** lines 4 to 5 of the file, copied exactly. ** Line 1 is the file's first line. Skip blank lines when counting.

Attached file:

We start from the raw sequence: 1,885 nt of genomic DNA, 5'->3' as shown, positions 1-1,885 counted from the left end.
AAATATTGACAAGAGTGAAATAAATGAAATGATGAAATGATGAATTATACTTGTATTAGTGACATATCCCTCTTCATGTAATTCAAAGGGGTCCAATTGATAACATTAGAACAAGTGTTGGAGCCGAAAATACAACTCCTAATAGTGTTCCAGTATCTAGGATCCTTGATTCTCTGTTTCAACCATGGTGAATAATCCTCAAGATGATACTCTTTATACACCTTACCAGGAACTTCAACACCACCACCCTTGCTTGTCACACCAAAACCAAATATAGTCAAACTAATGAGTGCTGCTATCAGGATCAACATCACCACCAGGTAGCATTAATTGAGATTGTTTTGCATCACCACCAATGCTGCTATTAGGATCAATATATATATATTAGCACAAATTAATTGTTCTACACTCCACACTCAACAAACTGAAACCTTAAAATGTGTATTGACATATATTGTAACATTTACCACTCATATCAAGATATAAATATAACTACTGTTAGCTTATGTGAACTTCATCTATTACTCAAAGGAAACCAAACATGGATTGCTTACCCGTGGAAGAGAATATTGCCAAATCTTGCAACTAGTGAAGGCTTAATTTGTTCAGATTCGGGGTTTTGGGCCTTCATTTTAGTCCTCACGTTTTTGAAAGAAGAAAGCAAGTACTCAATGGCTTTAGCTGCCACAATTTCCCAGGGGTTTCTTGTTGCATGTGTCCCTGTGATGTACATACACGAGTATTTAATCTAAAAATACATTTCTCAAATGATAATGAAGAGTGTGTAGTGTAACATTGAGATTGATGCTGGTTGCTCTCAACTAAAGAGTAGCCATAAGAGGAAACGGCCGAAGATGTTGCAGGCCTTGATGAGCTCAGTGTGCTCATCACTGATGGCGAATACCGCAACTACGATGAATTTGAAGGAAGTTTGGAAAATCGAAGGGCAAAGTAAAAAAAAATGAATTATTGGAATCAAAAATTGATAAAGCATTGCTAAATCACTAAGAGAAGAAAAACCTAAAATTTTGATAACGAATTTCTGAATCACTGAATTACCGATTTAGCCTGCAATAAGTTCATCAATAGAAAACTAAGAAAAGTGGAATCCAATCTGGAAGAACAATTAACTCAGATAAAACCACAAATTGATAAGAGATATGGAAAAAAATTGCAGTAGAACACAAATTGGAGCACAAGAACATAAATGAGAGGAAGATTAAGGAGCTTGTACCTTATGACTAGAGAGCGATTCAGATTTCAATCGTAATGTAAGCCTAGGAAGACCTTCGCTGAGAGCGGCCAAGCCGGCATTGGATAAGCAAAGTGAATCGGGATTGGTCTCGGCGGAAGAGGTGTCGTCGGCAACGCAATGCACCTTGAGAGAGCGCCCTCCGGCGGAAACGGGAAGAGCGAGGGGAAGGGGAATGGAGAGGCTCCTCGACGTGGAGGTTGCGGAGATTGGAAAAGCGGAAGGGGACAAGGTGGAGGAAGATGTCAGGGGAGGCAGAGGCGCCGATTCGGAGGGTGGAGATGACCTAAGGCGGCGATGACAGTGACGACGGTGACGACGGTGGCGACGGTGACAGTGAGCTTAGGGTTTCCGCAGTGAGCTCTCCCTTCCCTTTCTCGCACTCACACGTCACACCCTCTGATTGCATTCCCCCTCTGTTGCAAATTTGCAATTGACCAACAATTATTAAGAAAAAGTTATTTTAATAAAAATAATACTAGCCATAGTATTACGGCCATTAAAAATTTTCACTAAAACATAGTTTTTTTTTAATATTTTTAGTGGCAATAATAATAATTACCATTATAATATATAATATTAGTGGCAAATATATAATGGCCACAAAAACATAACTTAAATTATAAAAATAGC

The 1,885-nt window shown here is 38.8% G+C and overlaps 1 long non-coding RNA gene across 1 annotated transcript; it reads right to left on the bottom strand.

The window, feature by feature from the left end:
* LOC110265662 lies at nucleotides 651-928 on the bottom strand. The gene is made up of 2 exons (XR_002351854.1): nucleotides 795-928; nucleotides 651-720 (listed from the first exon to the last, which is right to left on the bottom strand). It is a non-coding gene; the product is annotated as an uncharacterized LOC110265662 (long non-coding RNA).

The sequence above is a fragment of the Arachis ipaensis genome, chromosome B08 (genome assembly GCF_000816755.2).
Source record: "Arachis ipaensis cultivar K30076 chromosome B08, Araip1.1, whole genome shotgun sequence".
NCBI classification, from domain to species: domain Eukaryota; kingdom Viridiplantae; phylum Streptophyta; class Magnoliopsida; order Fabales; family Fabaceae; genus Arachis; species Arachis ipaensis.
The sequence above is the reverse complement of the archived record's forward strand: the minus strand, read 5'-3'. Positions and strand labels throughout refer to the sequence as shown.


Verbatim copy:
The window, feature by feature from the left end:
* LOC110265662 lies at nucleotides 651-928 on the bottom strand. The gene is made up of 2 exons (XR_002351854.1): nucleotides 795-928; nucleotides 651-720 (listed from the first exon to the last, which is right to left on the bottom strand). It is a non-coding gene; the product is annotated as an uncharacterized LOC110265662 (long non-coding RNA).